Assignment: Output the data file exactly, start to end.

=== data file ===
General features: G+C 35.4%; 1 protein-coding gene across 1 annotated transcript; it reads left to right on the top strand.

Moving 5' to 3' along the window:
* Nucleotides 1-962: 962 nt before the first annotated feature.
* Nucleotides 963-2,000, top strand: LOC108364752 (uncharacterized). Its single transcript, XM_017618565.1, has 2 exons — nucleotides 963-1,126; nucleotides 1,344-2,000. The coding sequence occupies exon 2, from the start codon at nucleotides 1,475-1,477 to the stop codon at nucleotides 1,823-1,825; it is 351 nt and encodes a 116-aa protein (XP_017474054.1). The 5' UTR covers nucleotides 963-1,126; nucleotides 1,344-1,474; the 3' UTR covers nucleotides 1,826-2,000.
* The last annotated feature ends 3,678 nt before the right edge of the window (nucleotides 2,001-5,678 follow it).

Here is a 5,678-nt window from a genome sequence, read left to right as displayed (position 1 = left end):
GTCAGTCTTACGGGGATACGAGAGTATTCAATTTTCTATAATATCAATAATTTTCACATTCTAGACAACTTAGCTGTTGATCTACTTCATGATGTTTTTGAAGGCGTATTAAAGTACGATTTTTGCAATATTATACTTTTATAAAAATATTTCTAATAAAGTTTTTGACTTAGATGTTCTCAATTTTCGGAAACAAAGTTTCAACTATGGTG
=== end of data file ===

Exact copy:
General features: G+C 35.4%; 1 protein-coding gene across 1 annotated transcript; it reads left to right on the top strand.

Moving 5' to 3' along the window:
* Nucleotides 1-962: 962 nt before the first annotated feature.
* Nucleotides 963-2,000, top strand: LOC108364752 (uncharacterized). Its single transcript, XM_017618565.1, has 2 exons — nucleotides 963-1,126; nucleotides 1,344-2,000. The coding sequence occupies exon 2, from the start codon at nucleotides 1,475-1,477 to the stop codon at nucleotides 1,823-1,825; it is 351 nt and encodes a 116-aa protein (XP_017474054.1). The 5' UTR covers nucleotides 963-1,126; nucleotides 1,344-1,474; the 3' UTR covers nucleotides 1,826-2,000.
* The last annotated feature ends 3,678 nt before the right edge of the window (nucleotides 2,001-5,678 follow it).

Here is a 5,678-nt window from a genome sequence, read left to right as displayed (position 1 = left end):
GTCAGTCTTACGGGGATACGAGAGTATTCAATTTTCTATAATATCAATAATTTTCACATTCTAGACAACTTAGCTGTTGATCTACTTCATGATGTTTTTGAAGGCGTATTAAAGTACGATTTTTGCAATATTATACTTTTATAAAAATATTTCTAATAAAGTTTTTGACTTAGATGTTCTCAATTTTCGGAAACAAAGTTTCAACTATGGTG